Aer Lingus has reinstated its 2014 profit guidance, six weeks after a downgrade, saying that recent trading trends would help it meet its previous target after all.
The airline said it now expected 2014 operating profit to be at least in line with the €61.1m it made last year.
Following a strike by cabin crew in May, the company downgraded its forecast by 10-20%, saying the threat of further action had damaged bookings for the next few months.
Despite the impact of this industrial action, Aer Lingus today reported revenue of €697.2m for the first half of the year, a 6% increase on the 2013 figure.
However the airline also reported a €9.9m loss for the six month period, with costs rising almost 5% to €707.1m.
Aer Lingus said the first half of the year is traditionally a loss-making period for the business, but said the figure represented an improvement on the €16.4m loss reported in the same six months of 2013.
The airline said revenues rose on the back of an increase in passenger numbers, which were 1% higher at 4.6 million.
The average amount earned per seat was up 5.5% to €89.18, while load factor – the number of passengers carried compared to seats available – improved by more than half a percent.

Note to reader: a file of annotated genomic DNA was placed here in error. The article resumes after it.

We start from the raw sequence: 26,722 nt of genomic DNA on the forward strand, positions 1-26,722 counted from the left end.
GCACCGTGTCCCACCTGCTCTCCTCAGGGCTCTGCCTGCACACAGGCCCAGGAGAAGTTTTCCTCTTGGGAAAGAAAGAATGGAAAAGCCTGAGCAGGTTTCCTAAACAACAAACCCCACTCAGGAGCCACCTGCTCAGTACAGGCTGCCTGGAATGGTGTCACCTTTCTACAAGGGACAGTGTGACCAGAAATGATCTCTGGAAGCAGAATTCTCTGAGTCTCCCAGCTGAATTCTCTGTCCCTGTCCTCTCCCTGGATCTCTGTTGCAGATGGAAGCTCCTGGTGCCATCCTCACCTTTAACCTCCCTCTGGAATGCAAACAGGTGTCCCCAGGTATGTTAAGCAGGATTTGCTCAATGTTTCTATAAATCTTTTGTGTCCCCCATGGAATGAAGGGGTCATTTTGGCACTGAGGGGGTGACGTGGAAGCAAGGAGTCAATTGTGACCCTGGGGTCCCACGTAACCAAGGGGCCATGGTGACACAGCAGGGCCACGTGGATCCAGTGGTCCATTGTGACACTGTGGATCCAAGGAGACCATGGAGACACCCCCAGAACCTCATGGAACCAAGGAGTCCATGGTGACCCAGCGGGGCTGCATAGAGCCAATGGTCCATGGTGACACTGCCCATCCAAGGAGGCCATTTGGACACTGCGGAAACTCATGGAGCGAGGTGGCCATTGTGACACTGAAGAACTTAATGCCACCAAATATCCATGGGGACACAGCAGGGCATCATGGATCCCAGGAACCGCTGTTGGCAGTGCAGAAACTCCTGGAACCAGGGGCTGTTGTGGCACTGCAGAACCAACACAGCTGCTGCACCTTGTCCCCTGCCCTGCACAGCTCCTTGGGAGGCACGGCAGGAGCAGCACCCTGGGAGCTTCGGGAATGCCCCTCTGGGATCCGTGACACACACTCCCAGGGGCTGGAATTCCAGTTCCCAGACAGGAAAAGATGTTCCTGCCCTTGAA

This was despite a 5.3% increase in the airline’s capacity during the period.
The airline’s growth was driven primarily by Aer Lingus’ long-haul business, which saw a 24.1% rise in passenger numbers and an 8.8% increase in revenue per seat in the second quarter.
New long haul services – including services to San Francisco and Toronto – were also performing ahead of expectations, according to the airline.
Meanwhile, Aer Lingus said revenue at its short-haul was 1.8% higher in the second quarter despite what it described as a “tough environment”.
Speaking on RTÉ’s Morning Ireland, Aer Lingus chief executive Christoph Mueller described it as the "strongest" period of trading in the airline's history, despite the impact of the cabin crew dispute.
Mr Mueller said the industrial action had damaged bookings, but Aer Lingus had taken "swift and decisive" marketing action which had reversed a period of negative bookings, and that long haul had been very strong in particular.
He said they had expanded capacity on transatlantic routes by 25%, but that the European market was "getting more difficult" with "over capacity" in many areas.
Asked why he had decided to leave the airline next year he said "as the longest serving CEO of Aer Lingus since the 1980s" it was the right time to move one, but that he would continue his role as chairman in An Post.